He made the decision over the weekend, saying TMC had been making losses for the past five years.
He said: “Maybe Nicol, who are co-owners, have been gaining something, but for our part, we haven’t been gaining anything. That is why I have decided to form a team to investigate the factory’s operations and its performance.”
The company is jointly owned by the National Investments Company Limited (Nicol) by 51 per cent and Narco by 49 per cent.
Minister Mpina noted that the team would begin its work on December 8 and would comprise officials from the Attorney General’s Office, the ministry of Livestock and Fisheries Development, the Treasury registrar and Narco.
“If the team finds out Nicol doesn’t have the capacity to run the facility or it has violated the terms of contract, the government would repossess it,” he noted.
The team has been given five days to investigate after which it will submit its report to the minister.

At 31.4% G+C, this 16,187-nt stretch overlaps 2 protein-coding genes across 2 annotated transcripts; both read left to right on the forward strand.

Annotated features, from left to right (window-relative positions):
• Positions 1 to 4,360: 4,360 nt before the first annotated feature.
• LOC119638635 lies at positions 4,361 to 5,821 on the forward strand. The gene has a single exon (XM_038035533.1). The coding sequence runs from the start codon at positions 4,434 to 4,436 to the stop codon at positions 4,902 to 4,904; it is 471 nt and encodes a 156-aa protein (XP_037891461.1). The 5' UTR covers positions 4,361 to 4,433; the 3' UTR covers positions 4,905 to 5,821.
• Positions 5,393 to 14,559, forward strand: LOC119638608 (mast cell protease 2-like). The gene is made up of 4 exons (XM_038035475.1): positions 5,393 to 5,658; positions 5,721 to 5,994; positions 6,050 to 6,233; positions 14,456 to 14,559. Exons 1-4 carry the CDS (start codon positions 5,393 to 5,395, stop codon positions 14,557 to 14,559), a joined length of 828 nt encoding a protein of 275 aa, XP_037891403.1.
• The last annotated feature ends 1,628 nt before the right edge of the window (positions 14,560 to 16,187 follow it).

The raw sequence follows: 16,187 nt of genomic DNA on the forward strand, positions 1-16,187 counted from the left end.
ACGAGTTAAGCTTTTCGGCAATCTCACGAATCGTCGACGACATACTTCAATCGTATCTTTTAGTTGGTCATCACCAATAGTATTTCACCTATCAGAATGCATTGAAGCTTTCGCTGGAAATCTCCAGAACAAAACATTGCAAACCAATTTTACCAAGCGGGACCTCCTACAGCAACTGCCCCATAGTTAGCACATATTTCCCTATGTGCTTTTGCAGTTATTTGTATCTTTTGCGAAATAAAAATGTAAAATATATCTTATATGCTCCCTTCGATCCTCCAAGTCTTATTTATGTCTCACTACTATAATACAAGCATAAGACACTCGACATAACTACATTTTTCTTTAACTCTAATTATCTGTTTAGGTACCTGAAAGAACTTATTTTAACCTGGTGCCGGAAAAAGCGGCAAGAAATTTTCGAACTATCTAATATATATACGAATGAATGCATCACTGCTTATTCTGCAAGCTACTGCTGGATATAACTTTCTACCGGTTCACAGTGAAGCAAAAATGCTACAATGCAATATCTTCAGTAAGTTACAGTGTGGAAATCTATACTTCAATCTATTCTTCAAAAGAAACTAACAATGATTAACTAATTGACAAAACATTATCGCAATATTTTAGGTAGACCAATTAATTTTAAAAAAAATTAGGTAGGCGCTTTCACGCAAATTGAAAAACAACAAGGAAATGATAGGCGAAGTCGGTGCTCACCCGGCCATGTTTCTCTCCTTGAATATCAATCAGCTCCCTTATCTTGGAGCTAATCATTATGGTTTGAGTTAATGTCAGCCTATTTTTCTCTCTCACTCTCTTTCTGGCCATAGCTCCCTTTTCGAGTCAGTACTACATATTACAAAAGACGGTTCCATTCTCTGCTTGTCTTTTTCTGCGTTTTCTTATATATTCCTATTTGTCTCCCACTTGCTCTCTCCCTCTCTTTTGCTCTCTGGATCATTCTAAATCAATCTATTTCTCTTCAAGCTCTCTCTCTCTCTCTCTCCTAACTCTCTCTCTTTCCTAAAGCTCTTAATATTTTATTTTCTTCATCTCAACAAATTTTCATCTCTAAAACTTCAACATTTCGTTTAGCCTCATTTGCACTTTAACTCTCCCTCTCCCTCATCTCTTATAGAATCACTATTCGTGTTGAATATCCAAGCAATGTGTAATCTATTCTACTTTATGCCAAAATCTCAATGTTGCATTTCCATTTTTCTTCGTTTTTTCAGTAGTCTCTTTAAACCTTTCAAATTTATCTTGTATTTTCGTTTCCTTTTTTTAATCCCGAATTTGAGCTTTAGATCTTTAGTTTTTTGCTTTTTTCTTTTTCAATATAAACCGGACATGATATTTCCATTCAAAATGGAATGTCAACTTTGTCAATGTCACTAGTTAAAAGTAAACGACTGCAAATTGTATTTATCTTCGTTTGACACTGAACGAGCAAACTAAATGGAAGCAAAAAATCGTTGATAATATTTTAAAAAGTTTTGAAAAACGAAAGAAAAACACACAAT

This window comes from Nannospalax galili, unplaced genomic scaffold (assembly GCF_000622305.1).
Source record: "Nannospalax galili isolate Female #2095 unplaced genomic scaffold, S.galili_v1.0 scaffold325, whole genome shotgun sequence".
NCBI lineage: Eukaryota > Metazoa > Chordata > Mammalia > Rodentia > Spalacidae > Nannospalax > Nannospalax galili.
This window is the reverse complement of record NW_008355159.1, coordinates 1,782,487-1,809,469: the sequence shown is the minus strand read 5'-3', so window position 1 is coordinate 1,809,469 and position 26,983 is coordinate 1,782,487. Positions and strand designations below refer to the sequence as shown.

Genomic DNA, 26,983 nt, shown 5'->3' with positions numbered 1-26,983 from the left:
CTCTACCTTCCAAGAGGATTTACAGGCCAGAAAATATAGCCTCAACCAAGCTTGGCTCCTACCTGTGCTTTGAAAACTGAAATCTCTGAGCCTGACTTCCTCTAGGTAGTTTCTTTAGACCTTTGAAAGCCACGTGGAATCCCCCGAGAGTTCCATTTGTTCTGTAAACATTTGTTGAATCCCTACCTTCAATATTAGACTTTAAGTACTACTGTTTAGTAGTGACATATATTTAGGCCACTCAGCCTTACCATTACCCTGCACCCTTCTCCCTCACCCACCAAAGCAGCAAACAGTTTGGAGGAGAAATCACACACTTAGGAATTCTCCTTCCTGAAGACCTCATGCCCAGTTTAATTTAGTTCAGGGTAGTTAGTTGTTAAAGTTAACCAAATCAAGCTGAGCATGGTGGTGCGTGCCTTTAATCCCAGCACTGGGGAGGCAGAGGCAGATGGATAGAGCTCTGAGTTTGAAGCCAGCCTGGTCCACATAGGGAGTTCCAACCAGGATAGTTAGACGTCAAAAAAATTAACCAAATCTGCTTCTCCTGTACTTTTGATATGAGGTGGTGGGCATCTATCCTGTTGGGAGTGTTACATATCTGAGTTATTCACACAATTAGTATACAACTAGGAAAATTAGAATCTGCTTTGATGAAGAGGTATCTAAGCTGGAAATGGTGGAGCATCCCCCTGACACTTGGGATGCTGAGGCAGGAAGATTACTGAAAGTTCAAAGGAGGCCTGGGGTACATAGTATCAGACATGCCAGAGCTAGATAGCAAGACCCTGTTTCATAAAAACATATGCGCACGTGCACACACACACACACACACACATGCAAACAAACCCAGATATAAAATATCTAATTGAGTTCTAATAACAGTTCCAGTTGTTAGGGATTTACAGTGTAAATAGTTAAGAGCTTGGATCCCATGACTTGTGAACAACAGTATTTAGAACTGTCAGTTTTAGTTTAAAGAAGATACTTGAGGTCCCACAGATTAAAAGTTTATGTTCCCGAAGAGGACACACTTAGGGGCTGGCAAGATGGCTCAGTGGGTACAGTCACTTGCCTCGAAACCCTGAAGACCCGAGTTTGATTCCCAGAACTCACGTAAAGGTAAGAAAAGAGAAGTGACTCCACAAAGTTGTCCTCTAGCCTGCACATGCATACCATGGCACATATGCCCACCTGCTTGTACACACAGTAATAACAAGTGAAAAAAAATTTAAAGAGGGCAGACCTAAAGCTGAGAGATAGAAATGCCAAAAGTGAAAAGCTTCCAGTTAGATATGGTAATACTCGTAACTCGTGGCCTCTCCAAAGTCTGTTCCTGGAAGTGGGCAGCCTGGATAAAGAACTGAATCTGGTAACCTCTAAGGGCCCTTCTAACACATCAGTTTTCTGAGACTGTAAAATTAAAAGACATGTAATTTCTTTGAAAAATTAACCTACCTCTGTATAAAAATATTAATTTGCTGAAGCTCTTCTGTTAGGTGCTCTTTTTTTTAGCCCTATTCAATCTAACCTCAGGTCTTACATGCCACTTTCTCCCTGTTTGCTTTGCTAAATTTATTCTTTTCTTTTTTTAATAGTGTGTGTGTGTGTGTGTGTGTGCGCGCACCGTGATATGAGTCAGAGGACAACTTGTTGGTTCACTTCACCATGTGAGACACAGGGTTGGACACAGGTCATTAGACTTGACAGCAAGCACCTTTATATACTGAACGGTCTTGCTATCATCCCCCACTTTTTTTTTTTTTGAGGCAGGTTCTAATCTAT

For his part, TMC manager Nashon Kalinga said the company had management issues, which had already been resolved.
Narco’s acting managing director Prof Philimon Wambura echoed the minister’s call for review of the contract to ensure the government benefits from it.
This came after Kongwa ranch manager , Euzebius Rwiza Mtayabaru informed the minister that out of 38,000 hectares of land, only 3,000 hectares had been developed for pastures while the remaining 35,000 hectares left undeveloped .
Mpina directed by next December the number of cattle should increase from 8,647 to 20,000, sheep from 535 to 5,000, goat from 1,438 to 5,000.
Acting director in the ministry of Livestock and Fisheries , Victor Mwita said that the ranch was introduced to assist small-scale livestock keepers to get breeds of bulls so that they have quality cattle, goats and sheep breeds that would help them to step out of poverty.